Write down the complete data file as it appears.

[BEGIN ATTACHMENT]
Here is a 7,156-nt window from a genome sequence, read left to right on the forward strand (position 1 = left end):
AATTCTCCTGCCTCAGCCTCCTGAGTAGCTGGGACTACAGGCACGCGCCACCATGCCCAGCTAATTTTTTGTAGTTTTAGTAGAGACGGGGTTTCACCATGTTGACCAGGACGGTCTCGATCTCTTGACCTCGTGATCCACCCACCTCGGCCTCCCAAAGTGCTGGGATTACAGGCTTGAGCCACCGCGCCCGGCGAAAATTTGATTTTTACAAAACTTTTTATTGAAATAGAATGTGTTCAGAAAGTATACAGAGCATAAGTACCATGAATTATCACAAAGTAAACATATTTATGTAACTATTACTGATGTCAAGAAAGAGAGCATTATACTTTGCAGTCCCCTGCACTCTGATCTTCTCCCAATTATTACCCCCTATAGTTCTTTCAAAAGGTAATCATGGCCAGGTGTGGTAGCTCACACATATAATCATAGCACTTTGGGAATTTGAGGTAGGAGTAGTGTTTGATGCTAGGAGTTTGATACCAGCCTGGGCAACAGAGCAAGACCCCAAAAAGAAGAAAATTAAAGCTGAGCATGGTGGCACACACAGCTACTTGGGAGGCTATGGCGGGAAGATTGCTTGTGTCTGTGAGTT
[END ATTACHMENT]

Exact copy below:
Here is a 7,156-nt window from a genome sequence, read left to right on the forward strand (position 1 = left end):
AATTCTCCTGCCTCAGCCTCCTGAGTAGCTGGGACTACAGGCACGCGCCACCATGCCCAGCTAATTTTTTGTAGTTTTAGTAGAGACGGGGTTTCACCATGTTGACCAGGACGGTCTCGATCTCTTGACCTCGTGATCCACCCACCTCGGCCTCCCAAAGTGCTGGGATTACAGGCTTGAGCCACCGCGCCCGGCGAAAATTTGATTTTTACAAAACTTTTTATTGAAATAGAATGTGTTCAGAAAGTATACAGAGCATAAGTACCATGAATTATCACAAAGTAAACATATTTATGTAACTATTACTGATGTCAAGAAAGAGAGCATTATACTTTGCAGTCCCCTGCACTCTGATCTTCTCCCAATTATTACCCCCTATAGTTCTTTCAAAAGGTAATCATGGCCAGGTGTGGTAGCTCACACATATAATCATAGCACTTTGGGAATTTGAGGTAGGAGTAGTGTTTGATGCTAGGAGTTTGATACCAGCCTGGGCAACAGAGCAAGACCCCAAAAAGAAGAAAATTAAAGCTGAGCATGGTGGCACACACAGCTACTTGGGAGGCTATGGCGGGAAGATTGCTTGTGTCTGTGAGTT